Parent’s Guide to Virtual Learning

Posted August 27th, 2020 by George Farmer

Parents breathed a sigh of relief when the 2019-2020 school year came to an end. While the 2019-2020 school year saw an unexpected shift to virtual learning caused by COVID-19, the unfortunate truth is the 2020-2021 school year will begin with, at the very least, a hybrid component of virtual learning. 

In 2019 fears of COVID-19 manifested which forced parents to scramble to balance employment along with facilitating the education of their children. As many stakeholders limped to the finish line, it is imperative to ensure now more than ever that parents are equipped with the tools to better serve their children for the start of the 2020-2021 school year. 

The uncertainty of when students will return full time to school leaves educators and caregivers with anxiety and fear. Learning from the mistakes of last school year’s thrust into virtual learning will help reduce the stress associated with virtual learning. The reality is that parents and educators have a sense of what to expect, which should provide a glimmer of hope. 

Blurred Lines: The Balance Between Parenting and Teaching During COVID-19, detailed strategies parents could use to help balance job responsibilities and helping their children during virtual learning. While balance remains a daily battle, the new challenge for parents is how to get their children to retain academic stamina and growth during virtual instruction.

Caregivers and parents will agree on the importance of starting the school year with an intense focus on student achievement. This school year is by far a unique start to a school year that no one would have imagined. As difficult of a task as it may be for the adults, parents and educators must band together to provide the most enjoyable learning experiences for every student. For students, the enjoyable experiences and academic accountability begins with the adults; however, the parents must be comfortable and aware of three factors that contribute to student success. 

Virtual Learning Best Practices

  1. Know the On-Line Platform 

Technology, while an ever-increasing tool, can be intimidating for some. The fear of facilitating a child’s learning on-line can be a daunting task for some caregivers. Get ahead of the learning curve by dialoguing about the on-line platform schools will use. Google Meet, Zoom, and Webex are typically the platforms schools use to increase synchronous interaction with students. The individual work can be done using various other platforms such as Seesaw, Savaas, and Google Classroom, to name a few. Attaining student assignments for the whole week or even two weeks can allow parents the advantage to prepare and plan accordingly for pacing. Admit it; students, especially teenagers, are more familiar with technology than parents. Students will get over and hide assignments from parents regularly if caregivers are unfamiliar with the on-line platforms.  

  1. Maintain Routines

Hybrid schedules add a level of difficulty for parents who do not have additional childcare support. The hybrid component can be an easy slip in the routine for parents and students. The lure to remain in bed longer on virtual instruction days can lead to a slip in routines and incomplete assignments. The best solution is to have students maintain the same routine for five days a week as if they are attending school in-person. A common mishap is waiting until the week of school to begin the routine. Waiting until the week of school is late. Ideally, begin routines at least two weeks before the first day of school. If you are within two weeks before school starts, begin your routines now. It is better to begin routines late than not at all. Regardless of when you begin, maintain consistent routines that are sustainable for every weekday. Whether hybrid or virtual learning, approach each day as if students would attend school in-person.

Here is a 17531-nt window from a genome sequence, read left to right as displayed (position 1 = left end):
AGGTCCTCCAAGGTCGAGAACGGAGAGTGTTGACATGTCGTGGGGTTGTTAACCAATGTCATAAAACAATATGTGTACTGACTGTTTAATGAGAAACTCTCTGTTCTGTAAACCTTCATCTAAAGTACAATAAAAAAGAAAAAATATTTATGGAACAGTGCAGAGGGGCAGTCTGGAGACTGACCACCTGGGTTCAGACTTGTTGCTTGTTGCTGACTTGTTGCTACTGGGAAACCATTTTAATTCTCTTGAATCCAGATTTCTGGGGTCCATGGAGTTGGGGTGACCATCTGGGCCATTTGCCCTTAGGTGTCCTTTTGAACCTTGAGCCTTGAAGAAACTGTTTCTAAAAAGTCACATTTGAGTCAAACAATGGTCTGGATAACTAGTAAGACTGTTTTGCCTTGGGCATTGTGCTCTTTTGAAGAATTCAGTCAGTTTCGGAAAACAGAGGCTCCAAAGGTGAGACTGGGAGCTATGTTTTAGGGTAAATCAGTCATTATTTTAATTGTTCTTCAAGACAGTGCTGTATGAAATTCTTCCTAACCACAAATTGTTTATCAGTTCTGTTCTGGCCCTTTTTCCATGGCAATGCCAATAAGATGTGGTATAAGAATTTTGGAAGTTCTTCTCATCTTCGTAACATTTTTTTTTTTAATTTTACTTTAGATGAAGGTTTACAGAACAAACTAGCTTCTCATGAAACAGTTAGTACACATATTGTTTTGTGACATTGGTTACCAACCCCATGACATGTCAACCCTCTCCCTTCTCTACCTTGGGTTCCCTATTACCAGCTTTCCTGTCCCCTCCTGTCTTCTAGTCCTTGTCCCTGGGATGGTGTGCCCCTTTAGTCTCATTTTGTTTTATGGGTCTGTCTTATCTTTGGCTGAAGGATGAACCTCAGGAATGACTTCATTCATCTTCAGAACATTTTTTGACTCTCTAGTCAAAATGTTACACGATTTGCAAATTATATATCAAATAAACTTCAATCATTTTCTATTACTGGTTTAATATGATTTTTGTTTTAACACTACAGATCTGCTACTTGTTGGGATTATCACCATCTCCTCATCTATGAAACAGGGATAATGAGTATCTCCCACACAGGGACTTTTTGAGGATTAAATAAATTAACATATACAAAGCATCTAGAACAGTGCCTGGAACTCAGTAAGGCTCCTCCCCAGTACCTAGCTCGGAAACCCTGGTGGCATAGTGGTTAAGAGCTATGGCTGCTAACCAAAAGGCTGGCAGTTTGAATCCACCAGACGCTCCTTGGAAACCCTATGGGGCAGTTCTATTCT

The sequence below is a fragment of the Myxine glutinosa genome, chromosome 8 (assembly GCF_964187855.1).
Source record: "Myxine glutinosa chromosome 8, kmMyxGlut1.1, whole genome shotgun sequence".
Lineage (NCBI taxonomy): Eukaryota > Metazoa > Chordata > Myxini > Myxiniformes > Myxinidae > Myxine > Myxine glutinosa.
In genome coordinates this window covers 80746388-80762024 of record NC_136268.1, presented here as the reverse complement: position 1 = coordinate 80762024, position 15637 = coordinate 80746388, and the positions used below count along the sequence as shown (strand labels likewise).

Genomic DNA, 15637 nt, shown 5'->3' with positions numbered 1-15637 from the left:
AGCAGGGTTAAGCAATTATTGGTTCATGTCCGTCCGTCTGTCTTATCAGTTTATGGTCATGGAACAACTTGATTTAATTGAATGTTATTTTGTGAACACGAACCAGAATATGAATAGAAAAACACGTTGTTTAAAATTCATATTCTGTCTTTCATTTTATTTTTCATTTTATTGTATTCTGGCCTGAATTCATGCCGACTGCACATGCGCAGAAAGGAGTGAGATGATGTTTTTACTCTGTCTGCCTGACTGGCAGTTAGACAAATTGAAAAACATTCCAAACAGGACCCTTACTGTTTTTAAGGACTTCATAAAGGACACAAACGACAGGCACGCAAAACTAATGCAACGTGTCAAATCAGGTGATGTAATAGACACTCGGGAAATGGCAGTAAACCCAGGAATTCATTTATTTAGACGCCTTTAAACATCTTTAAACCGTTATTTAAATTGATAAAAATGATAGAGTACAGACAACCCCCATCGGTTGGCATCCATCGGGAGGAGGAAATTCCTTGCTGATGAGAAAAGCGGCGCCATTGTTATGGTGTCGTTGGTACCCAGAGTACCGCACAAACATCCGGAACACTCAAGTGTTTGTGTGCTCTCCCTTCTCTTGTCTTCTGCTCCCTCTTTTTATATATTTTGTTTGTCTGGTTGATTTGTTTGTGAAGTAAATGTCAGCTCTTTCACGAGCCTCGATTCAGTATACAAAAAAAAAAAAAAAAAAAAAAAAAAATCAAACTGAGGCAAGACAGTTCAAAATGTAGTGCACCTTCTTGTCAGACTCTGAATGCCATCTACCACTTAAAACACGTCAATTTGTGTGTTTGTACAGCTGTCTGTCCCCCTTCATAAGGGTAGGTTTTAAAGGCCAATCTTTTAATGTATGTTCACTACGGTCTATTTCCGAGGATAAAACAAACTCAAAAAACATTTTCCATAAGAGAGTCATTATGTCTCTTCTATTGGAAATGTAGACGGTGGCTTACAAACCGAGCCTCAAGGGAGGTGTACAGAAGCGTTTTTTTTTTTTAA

1. Temperament Check

Undoubtedly, remote learning is difficult. The pressures of home life collide with school assignments to make a strenuous atmosphere for parents and children. In the end, the goal of learning is what matters most; however, the method of arriving at the goal is equally as important. There is no victory in completed assignments if the process involves frustrated parents and students in tears. It is essential to recognize and gauge the temperament of yourself and your child. I am a firm believer in the 15 and 5 rule. The 15 and 5 rule is a simple concept for every focused 15 minutes of work; the children receive a 5-minute break. The short bursts of focus have been proven to keep frustration low and focus high. Take necessary breaks as needed to help everyone stay calm and steadfast. 

The uncertainty of COVID-19 does not guarantee schools will open for in-person instruction. The partnership between schools and homes has always been important but is much more magnified with virtual instruction. Students deserve more than another year of parents and teachers merely getting by. In the end, move at a pace that will enable student success and minimalize frustration. 


  1. Thanks for sharing your thoughts and ideas about best practices with virtual learning for families. Families are now charged to take the forefront in their child’s learning, which can be challenging. While being prepared and establishing routines are very important, frequently gauging the temperaments of children as well as families is paramount. Using the strategy “15 and 5 rule” could really ease the frustrations that children and families experience in a virtual learning environment.


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